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You may be aware that Lion introduced MTMFS, the Mobile Time Machine File System.

I've had a couple of instances now where MTMFS has been chewing up an entire core of my dual-core (mid 2009) MacBook Pro for hours on end with no evidence that it's actually doing anything constructive.

As a consequence, CPU temperature rises and the cooling fans run fast and noisy.

Restarting the machine quietened things down again, but I'm expecting it to start again.

Does anyone understand MTMFS well enough to suggest why it's keeping itself busy (or is it most likely, simply a bug), or if there's currently any solution? I fear I may have gone deaf or been scalded to death before Apple release an update...

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Are you ok running a couple of terminal commands to see what's happening? – bmike Jul 30 '11 at 1:19

To track down the issue you may have to dive into fs_usage or other tools that capture filesystem activity as it happens.

Normally, I have seen minor corruption issues on a filesystem (or bugs in the code - it's hard to tell / hard to reproduce this issue). In practice I can't get it to fail again after cleaning the existing local backup.

  • sudo tmutil disablelocal
  • reboot the Mac in safe mode (which runs fsck and many other helpful and potentially irrelevant tests and checks for corruption)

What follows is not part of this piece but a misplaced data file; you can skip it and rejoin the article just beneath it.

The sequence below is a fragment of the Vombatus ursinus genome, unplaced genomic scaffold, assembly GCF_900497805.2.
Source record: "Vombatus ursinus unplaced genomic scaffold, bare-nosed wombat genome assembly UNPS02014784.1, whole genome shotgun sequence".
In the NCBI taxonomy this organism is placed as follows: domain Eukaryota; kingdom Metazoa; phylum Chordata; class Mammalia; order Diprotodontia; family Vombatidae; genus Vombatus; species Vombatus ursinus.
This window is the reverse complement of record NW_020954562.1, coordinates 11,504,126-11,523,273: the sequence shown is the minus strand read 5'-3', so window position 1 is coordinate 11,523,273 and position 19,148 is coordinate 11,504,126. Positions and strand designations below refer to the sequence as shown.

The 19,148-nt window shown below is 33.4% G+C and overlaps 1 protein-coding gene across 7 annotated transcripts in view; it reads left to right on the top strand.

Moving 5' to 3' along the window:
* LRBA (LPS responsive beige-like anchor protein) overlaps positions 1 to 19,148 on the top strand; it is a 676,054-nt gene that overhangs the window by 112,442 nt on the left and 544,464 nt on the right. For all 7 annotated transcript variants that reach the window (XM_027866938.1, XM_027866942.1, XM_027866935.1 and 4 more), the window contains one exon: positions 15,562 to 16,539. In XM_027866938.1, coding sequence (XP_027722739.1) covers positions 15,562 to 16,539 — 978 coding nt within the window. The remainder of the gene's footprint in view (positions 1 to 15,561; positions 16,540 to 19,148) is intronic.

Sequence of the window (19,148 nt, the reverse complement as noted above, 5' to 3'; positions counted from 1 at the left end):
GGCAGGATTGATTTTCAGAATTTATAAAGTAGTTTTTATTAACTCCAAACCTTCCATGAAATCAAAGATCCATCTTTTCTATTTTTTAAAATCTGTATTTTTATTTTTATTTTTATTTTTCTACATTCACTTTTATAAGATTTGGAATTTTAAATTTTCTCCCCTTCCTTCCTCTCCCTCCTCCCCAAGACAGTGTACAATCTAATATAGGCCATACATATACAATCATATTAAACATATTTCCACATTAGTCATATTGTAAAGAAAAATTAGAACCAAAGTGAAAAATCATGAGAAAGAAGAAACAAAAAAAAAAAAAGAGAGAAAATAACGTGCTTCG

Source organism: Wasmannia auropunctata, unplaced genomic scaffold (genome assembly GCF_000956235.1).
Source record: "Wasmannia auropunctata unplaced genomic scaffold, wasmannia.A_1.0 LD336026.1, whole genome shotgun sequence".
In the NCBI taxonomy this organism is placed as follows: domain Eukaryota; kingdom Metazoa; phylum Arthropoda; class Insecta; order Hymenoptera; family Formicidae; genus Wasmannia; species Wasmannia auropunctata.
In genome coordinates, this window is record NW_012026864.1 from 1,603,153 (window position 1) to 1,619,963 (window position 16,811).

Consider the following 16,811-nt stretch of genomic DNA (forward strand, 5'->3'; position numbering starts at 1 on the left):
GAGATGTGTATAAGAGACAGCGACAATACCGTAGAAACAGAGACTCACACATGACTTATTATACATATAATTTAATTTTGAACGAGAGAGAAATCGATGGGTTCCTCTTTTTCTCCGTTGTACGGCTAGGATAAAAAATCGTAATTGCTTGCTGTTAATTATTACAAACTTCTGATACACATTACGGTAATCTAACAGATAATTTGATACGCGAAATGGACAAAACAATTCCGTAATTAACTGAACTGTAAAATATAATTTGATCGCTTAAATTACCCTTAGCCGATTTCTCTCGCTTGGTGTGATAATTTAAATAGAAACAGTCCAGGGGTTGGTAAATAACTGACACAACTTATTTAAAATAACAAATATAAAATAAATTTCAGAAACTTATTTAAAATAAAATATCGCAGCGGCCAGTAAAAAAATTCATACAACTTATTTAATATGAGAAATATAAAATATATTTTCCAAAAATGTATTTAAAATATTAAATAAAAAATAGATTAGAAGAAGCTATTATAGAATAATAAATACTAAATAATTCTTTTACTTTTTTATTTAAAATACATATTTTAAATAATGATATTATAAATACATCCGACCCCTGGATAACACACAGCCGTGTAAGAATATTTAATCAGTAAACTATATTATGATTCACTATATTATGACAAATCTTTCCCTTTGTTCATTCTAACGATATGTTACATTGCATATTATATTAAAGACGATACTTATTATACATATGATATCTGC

• reboot the mac normally
  • sudo tmutil enablelocal
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I suffered this today when doing a find / -whatever -exec this-or-that {} \;

Suddenly mtmfs got 100% CPU. It turns out that mtmfs is a special filesystem mounted on /Volumes/MobileBackups. If you run something that will access files indiscrimately, such as a find (something many "cleaner" programs do) mtmfs will use a lot of CPU when its files are being accessed.

You have two options:

1) As suggested, disable local Time Machine backups (sudo tmutil disablelocal)

2) Make sure to exclude /Volumes/MobileBackups (or even /Volumes, as it can be a p.i.t.a. to run a find over network file systems) from the search command.

That should solve the issue.

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Running sudo find / -type f -mmin -5 while mtmfs was using 85% of my Mac, revealed that the process was writing to /Volumes/MobileBackups/Backups.backupdb.

I guess that TM was doing its daily local backup.

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I've noticed this as well on my new MacBook Air. I've found turning Time Machine off and on again will stop it chewing up CPU, but don't know how to stop it happening again.

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The questioner was clear that a reboot may temporarily recover from the situation, but does not prevent the issue from arising again. – bmike Nov 7 '11 at 17:35

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